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In these hard, recession ravaged financial times, Lancaster’s many nightclubs are floundering and struggling to convince (over)paying punters to thrust and bust their nights away.
That’s the excuse that Cuba gave when they were forced to close after large attendances failed to remain consistent after their ill-fated re-opening night. I briefly showed up that night, and I can say that Lancaster’s buzzing nightlife shows no signs of thinning out because of the recession. Don’t forget that the clubs in the city are largely filled with people who have £3,000 a year at their disposal, with pocket money from part time work on top of that. No, the main reason that Cuba was poorly attended and shut down (and I’m glad it did) is because it was totally unfit for its purpose: housing hundreds of drunken, horny students.
There are people like myself, who attend clubs out of an unexplainable sense of necessity. Some people know they have had a good night out when they wake up blind in one eye and wondering why their bathroom has been painted green. I know I have had a good night out when I’ve smoked 20 cigarettes and sold at least five at a pound each. Cuba was so small and unnavigable, and taking in such excessive amounts of people, that it was a struggle for me to actually get outside and smoke.
Odour and company issues aside, The Sugarhouse, Elements and The Lounge are my favoured nests, because it’s just wide enough for me to head outside at my leisure without having to formulate some kind of strategic plan. Even if you’re not smoking that night, each of them offer nice, secluded and open areas for people to take a breather from Tinie Tempah (and little else) and have an audible conversation. Cuba was the Room 101 of the club scene. All of the sweat, cramp, tinnitus and epilepsy of nightclubs thrust upon your paralysed, drunken self and no option to stroll away from it for a while.
It’s not just aesthetic attractiveness that has made “Comin’ Sugar?” synonymous with a Friday or Saturday night at Lancaster University. The reason I chose Lancaster University is because it is campus based. I don’t have to share my vicinity with non-student sorts. What with The Sugarhouse being the student nightclub (and promoted as such), you run less of a risk of running in to someone who intends to incite some violence.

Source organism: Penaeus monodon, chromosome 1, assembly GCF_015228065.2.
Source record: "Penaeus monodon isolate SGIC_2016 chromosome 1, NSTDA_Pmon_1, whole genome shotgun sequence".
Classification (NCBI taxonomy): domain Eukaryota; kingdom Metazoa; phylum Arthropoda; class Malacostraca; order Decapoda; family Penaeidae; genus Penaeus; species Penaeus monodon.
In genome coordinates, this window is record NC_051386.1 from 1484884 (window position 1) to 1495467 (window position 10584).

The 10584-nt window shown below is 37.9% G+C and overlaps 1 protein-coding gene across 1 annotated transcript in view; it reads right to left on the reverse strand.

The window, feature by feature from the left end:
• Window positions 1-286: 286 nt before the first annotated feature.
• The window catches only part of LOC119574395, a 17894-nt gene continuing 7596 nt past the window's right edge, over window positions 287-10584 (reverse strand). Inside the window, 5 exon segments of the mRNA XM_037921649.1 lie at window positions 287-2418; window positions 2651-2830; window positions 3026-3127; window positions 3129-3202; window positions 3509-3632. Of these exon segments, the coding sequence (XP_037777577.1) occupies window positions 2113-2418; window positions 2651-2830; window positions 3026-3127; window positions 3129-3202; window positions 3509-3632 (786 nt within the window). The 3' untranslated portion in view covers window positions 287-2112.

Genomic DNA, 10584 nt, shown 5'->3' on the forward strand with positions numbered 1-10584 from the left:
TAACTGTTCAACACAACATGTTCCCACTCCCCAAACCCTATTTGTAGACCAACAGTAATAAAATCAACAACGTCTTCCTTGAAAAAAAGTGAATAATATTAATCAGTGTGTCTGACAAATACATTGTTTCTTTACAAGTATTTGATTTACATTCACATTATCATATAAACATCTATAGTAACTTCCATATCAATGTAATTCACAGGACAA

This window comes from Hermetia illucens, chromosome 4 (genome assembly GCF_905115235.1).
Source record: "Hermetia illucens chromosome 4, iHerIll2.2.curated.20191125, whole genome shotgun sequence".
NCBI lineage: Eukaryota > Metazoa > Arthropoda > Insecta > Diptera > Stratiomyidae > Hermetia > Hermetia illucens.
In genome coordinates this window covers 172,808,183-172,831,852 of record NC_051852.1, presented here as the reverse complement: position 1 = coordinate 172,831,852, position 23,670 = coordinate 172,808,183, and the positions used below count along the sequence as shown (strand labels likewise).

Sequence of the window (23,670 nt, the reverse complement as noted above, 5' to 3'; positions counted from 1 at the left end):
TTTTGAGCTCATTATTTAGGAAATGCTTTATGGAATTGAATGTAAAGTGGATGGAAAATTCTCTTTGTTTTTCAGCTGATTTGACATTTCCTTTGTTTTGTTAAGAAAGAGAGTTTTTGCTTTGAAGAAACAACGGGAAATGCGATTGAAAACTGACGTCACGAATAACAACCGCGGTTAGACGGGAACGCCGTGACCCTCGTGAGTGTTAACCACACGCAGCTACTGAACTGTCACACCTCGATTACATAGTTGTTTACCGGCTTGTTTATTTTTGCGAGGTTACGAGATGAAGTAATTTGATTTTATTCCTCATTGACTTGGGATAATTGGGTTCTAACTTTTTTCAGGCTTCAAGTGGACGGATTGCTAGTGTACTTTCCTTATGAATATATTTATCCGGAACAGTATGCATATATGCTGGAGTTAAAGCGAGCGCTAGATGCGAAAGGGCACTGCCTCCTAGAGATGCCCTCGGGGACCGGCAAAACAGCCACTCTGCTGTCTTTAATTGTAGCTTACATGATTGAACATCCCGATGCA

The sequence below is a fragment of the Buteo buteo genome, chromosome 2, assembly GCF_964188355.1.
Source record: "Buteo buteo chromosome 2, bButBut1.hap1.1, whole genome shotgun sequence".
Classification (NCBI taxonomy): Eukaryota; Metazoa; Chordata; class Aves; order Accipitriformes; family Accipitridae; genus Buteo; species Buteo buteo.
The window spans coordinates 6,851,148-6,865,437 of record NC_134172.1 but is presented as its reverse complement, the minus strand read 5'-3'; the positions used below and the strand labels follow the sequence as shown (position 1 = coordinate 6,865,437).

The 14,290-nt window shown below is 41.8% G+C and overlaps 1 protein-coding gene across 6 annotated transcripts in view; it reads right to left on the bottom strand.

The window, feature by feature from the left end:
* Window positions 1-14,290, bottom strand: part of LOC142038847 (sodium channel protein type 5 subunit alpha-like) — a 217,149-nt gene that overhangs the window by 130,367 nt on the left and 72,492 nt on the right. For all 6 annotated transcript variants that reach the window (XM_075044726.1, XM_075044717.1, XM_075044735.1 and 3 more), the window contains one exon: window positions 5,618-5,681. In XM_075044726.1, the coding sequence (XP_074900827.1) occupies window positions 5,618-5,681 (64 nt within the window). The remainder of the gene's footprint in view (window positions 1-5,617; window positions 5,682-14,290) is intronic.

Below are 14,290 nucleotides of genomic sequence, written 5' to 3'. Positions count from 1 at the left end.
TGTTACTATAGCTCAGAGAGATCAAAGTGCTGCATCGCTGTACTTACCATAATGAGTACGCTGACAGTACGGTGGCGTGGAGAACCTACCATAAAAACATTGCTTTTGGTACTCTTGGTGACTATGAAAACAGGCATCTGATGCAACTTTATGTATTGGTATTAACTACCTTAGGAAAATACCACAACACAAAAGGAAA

This may sound hysterical, but I have personally encountered homophobes at the Lounge’s gay/bi night, who were thankfully thrown out before they caused damage. I once shared an evening in Wetherspoons with a pair of female friends, who were approached by a gentleman who tried to impress them by reeling off a list of his convictions for violence and theft. The Freshers’ Week campus and pack is adorned with Sugarhouse’s name, and familiarity comes from the first experience. Sugarhouse was the first club many freshers went to, and force of habit plays a large part in its popularity.
Sugarhouse’s student-only policy and line-up of big, beefy bouncers who don’t take silliness, offers the security and assurance that no one is going to come in and slip some Rohypnol into your rum and coke. Elements and The Lounge, for all their charm and accessible smoking facilities, don’t have enough bouncers on the floor to offer the attentiveness a safe night requires.
And if we must use the economy as a catch all reason for the making or breaking of every little tinpot venture that sprouts from beneath the soil, then value for money (apart from entry fees which I absolutely abhor) is what clinches the victory for Sugarhouse and Elements. 94p nights, 1p entry night. No one would turn down the chance to get battered for that price. Drinks are relatively reasonably priced, and relativity is important when you consider the extortion that other spots offer.
And on top of all that, you get a free bus back at the end of it. As I said, they’re far easier to leave.